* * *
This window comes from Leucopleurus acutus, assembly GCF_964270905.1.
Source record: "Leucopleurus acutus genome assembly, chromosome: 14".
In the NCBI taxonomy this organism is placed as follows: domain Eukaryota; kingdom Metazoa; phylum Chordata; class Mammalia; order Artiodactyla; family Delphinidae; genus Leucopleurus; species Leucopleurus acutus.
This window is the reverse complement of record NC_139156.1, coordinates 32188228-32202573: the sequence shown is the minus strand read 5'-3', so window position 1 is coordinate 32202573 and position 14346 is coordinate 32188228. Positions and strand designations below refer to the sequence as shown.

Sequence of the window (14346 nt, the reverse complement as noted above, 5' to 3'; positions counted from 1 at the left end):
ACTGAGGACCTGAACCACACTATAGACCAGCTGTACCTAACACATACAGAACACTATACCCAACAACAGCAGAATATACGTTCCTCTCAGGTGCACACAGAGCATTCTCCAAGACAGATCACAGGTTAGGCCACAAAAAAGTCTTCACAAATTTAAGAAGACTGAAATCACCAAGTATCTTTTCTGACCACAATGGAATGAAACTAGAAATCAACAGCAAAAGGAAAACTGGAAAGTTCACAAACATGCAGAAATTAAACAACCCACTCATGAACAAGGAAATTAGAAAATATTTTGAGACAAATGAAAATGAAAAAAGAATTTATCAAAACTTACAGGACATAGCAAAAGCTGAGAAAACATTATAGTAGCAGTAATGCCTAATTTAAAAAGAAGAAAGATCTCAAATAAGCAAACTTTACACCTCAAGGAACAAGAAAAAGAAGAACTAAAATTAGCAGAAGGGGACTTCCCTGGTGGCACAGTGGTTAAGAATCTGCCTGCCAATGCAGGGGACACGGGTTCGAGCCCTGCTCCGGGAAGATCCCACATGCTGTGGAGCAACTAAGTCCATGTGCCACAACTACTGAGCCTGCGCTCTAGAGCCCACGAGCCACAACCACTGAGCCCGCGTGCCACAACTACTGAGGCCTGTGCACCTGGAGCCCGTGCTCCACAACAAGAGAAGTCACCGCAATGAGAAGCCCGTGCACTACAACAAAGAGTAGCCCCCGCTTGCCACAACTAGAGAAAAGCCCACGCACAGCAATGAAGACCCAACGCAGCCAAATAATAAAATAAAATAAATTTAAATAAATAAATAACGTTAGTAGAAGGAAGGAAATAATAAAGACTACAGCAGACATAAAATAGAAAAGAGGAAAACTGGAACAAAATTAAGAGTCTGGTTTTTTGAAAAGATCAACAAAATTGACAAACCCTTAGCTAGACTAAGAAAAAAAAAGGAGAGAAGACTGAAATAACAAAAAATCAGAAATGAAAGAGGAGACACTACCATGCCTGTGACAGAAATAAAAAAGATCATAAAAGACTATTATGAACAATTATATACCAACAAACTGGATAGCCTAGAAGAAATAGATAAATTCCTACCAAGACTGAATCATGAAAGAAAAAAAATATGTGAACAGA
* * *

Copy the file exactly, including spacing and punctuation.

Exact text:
This window comes from Leucopleurus acutus, assembly GCF_964270905.1.
Source record: "Leucopleurus acutus genome assembly, chromosome: 14".
In the NCBI taxonomy this organism is placed as follows: domain Eukaryota; kingdom Metazoa; phylum Chordata; class Mammalia; order Artiodactyla; family Delphinidae; genus Leucopleurus; species Leucopleurus acutus.
This window is the reverse complement of record NC_139156.1, coordinates 32188228-32202573: the sequence shown is the minus strand read 5'-3', so window position 1 is coordinate 32202573 and position 14346 is coordinate 32188228. Positions and strand designations below refer to the sequence as shown.

Sequence of the window (14346 nt, the reverse complement as noted above, 5' to 3'; positions counted from 1 at the left end):
ACTGAGGACCTGAACCACACTATAGACCAGCTGTACCTAACACATACAGAACACTATACCCAACAACAGCAGAATATACGTTCCTCTCAGGTGCACACAGAGCATTCTCCAAGACAGATCACAGGTTAGGCCACAAAAAAGTCTTCACAAATTTAAGAAGACTGAAATCACCAAGTATCTTTTCTGACCACAATGGAATGAAACTAGAAATCAACAGCAAAAGGAAAACTGGAAAGTTCACAAACATGCAGAAATTAAACAACCCACTCATGAACAAGGAAATTAGAAAATATTTTGAGACAAATGAAAATGAAAAAAGAATTTATCAAAACTTACAGGACATAGCAAAAGCTGAGAAAACATTATAGTAGCAGTAATGCCTAATTTAAAAAGAAGAAAGATCTCAAATAAGCAAACTTTACACCTCAAGGAACAAGAAAAAGAAGAACTAAAATTAGCAGAAGGGGACTTCCCTGGTGGCACAGTGGTTAAGAATCTGCCTGCCAATGCAGGGGACACGGGTTCGAGCCCTGCTCCGGGAAGATCCCACATGCTGTGGAGCAACTAAGTCCATGTGCCACAACTACTGAGCCTGCGCTCTAGAGCCCACGAGCCACAACCACTGAGCCCGCGTGCCACAACTACTGAGGCCTGTGCACCTGGAGCCCGTGCTCCACAACAAGAGAAGTCACCGCAATGAGAAGCCCGTGCACTACAACAAAGAGTAGCCCCCGCTTGCCACAACTAGAGAAAAGCCCACGCACAGCAATGAAGACCCAACGCAGCCAAATAATAAAATAAAATAAATTTAAATAAATAAATAACGTTAGTAGAAGGAAGGAAATAATAAAGACTACAGCAGACATAAAATAGAAAAGAGGAAAACTGGAACAAAATTAAGAGTCTGGTTTTTTGAAAAGATCAACAAAATTGACAAACCCTTAGCTAGACTAAGAAAAAAAAAGGAGAGAAGACTGAAATAACAAAAAATCAGAAATGAAAGAGGAGACACTACCATGCCTGTGACAGAAATAAAAAAGATCATAAAAGACTATTATGAACAATTATATACCAACAAACTGGATAGCCTAGAAGAAATAGATAAATTCCTACCAAGACTGAATCATGAAAGAAAAAAAATATGTGAACAGA